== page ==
Virginia Woolf was one of the most significant literary figures of the twentieth century, and when she died was perhaps the best-known woman novelist in the English-speaking world. Her distinctive writing style inspired a whole generation of writers while her moving novels, such as Mrs Dalloway, To the Lighthouse and Orlando remain hugely influential today. Featuring new details about Woolf’s homes and personal life, this engaging biography offers a fresh insight into her work, focusing on how place as much as imagination fashioned her writing, as well as how the context of her life shaped her her work and artistic ambitions.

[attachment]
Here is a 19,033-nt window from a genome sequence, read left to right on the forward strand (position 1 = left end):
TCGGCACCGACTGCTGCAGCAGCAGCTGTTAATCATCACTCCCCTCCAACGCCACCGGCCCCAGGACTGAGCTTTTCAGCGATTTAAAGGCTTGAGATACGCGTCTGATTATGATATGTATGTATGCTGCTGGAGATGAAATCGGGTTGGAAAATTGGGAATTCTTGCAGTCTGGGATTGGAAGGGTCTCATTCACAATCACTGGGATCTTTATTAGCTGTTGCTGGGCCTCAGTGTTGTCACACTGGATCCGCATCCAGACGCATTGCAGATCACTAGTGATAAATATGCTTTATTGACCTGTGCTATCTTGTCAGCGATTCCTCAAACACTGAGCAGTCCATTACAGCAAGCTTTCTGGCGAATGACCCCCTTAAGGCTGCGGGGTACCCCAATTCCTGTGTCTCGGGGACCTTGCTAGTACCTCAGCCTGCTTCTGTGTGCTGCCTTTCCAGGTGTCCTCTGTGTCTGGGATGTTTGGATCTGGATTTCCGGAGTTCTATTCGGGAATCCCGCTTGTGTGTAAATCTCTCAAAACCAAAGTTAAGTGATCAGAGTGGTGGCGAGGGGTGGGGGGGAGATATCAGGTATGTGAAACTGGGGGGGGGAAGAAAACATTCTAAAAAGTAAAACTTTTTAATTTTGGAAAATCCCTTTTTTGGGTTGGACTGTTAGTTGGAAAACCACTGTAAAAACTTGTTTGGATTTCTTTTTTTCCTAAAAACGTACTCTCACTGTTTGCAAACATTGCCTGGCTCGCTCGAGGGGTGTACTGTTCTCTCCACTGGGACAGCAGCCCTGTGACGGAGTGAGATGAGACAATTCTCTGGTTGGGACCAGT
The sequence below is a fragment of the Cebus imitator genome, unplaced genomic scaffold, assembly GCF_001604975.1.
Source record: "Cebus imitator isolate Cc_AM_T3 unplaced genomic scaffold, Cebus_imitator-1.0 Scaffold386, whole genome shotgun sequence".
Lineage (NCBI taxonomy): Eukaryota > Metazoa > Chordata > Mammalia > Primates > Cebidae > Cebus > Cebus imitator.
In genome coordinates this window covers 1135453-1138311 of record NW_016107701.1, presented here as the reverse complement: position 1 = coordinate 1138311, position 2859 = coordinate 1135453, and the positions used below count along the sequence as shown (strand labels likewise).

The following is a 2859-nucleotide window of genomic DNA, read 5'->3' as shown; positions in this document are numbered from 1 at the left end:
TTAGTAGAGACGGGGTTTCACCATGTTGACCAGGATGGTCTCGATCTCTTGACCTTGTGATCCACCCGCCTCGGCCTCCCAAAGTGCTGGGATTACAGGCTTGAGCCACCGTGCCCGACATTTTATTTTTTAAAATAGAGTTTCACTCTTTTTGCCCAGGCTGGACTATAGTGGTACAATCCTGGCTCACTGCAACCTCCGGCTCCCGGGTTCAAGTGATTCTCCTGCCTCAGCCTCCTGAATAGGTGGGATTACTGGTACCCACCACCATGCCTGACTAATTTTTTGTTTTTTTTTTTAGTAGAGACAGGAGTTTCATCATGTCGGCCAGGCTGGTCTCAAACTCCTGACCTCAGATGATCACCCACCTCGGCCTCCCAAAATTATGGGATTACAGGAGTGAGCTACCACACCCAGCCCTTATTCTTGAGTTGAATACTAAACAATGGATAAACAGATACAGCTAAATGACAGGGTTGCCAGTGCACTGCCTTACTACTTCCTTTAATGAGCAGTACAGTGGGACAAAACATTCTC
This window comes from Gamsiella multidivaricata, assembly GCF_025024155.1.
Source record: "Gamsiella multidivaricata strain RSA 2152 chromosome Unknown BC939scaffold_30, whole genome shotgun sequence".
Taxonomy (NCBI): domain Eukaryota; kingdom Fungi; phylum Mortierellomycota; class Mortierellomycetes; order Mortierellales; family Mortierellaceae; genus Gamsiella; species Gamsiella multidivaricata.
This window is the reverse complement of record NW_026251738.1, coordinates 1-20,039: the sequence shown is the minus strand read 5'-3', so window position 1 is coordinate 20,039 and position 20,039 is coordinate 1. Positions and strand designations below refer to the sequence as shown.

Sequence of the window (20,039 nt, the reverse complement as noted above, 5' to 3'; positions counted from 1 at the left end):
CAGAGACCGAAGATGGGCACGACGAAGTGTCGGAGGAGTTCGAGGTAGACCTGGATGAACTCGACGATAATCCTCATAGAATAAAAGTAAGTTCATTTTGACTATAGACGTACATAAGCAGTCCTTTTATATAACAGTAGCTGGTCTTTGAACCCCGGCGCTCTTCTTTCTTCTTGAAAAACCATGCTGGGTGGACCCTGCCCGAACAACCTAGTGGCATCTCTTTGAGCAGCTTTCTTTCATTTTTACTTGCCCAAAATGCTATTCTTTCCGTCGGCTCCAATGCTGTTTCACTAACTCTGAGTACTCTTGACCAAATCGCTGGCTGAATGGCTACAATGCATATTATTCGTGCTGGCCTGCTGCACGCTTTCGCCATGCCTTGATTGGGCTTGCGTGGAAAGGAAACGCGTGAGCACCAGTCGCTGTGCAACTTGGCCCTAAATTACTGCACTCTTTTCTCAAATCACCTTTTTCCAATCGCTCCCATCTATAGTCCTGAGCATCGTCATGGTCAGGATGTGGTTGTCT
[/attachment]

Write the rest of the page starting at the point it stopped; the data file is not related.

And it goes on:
Drawing on her letters, journals, diaries, essays and fiction, the book reveals Woolf’s response to her dwellings and surroundings, from the enclosed space of Hyde Park Gate to the open and free-spirited Bloomsbury of Gordon Square. Throughout the book Ira Nadel gives consideration to her technique as a novelist, the skills she learned from reading others, the experimental nature of her fiction and her concern with history, narrative, art and friendship. He discusses her role in the famous Bloomsbury group, her relationship with a series of other fascinating figures including Vita Sackville-West and Lady Ottoline Morrel, her attitude towards sex and marriage, her uncertain social and political views, and the toll of writing upon her state of mind: Woolf suffered from mental illness and breakdowns from a very young age, which eventually led her to commit suicide in 1941 at the age of 59. Accessible, concise yet comprehensive, Virginia Woolf will appeal to the many admirers of this highly influential yet troubled figure.